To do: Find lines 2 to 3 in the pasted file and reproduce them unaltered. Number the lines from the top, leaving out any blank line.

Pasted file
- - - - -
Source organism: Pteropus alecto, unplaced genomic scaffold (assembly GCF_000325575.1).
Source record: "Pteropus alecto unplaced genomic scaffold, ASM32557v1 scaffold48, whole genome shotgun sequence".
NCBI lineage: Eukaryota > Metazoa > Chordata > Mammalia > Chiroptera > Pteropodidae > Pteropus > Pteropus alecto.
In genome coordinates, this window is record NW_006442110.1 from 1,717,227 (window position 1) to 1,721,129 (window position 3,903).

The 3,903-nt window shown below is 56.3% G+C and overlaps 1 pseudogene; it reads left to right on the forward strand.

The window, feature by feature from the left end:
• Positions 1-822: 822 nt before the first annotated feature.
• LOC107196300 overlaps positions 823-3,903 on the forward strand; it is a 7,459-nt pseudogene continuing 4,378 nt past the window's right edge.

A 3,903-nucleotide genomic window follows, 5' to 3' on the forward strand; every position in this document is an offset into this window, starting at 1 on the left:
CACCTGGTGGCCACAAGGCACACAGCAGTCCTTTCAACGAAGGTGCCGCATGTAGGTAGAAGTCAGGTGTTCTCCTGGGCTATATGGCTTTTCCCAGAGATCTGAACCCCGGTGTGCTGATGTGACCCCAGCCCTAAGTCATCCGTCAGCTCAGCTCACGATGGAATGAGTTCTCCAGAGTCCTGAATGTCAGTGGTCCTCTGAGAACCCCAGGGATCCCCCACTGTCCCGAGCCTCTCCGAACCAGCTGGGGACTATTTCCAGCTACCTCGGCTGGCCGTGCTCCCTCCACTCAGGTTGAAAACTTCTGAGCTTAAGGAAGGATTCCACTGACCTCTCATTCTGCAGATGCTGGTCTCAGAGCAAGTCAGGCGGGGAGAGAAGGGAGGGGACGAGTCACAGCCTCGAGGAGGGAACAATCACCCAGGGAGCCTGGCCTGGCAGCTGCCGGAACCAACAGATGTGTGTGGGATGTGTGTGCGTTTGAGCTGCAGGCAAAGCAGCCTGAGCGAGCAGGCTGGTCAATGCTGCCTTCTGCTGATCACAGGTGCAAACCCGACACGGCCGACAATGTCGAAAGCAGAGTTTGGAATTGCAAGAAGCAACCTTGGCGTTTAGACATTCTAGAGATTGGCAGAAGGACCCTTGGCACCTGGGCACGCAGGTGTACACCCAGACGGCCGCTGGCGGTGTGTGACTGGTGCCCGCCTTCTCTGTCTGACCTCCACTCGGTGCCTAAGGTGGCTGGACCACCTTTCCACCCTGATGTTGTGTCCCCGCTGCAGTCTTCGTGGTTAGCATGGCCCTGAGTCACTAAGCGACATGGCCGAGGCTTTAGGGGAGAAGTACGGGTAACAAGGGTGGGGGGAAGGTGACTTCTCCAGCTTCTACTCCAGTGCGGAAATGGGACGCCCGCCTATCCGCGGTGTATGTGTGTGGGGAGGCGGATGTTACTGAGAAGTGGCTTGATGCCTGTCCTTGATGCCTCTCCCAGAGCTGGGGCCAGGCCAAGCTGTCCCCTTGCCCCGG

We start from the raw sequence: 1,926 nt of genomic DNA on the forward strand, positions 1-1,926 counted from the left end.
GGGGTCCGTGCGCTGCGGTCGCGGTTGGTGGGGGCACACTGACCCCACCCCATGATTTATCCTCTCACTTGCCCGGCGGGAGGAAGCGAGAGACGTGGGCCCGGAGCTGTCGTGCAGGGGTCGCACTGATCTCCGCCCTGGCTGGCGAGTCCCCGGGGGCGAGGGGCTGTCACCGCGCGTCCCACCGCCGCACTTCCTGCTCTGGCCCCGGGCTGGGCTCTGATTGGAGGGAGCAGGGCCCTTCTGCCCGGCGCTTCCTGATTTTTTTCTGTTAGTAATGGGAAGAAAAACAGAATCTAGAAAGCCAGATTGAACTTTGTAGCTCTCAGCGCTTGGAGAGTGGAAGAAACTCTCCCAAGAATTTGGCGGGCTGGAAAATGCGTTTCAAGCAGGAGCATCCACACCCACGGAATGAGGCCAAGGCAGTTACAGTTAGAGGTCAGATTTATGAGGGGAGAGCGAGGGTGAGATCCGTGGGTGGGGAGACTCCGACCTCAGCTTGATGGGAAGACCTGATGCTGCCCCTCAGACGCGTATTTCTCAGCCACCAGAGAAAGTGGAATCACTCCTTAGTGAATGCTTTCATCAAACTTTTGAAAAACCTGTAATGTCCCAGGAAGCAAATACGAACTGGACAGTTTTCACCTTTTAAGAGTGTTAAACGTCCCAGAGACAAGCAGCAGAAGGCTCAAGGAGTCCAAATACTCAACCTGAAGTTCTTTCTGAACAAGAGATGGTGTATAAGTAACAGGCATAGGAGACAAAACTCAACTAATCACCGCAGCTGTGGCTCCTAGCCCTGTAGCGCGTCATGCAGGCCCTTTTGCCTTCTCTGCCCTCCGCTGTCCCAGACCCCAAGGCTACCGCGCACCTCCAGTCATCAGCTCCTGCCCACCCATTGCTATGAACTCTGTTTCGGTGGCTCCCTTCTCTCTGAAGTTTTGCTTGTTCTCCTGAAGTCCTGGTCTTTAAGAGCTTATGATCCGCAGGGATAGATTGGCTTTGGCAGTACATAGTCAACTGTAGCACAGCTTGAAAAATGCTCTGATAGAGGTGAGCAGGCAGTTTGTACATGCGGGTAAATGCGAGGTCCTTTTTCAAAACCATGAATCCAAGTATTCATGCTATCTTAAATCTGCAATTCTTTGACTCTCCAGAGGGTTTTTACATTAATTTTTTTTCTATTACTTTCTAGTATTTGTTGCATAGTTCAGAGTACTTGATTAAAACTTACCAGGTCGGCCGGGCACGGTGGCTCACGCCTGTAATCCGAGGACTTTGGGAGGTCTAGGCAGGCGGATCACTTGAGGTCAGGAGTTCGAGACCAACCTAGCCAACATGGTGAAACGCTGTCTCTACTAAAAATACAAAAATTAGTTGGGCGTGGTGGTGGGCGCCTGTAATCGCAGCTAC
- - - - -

Source record: "Pteropus alecto unplaced genomic scaffold, ASM32557v1 scaffold48, whole genome shotgun sequence".
NCBI lineage: Eukaryota > Metazoa > Chordata > Mammalia > Chiroptera > Pteropodidae > Pteropus > Pteropus alecto.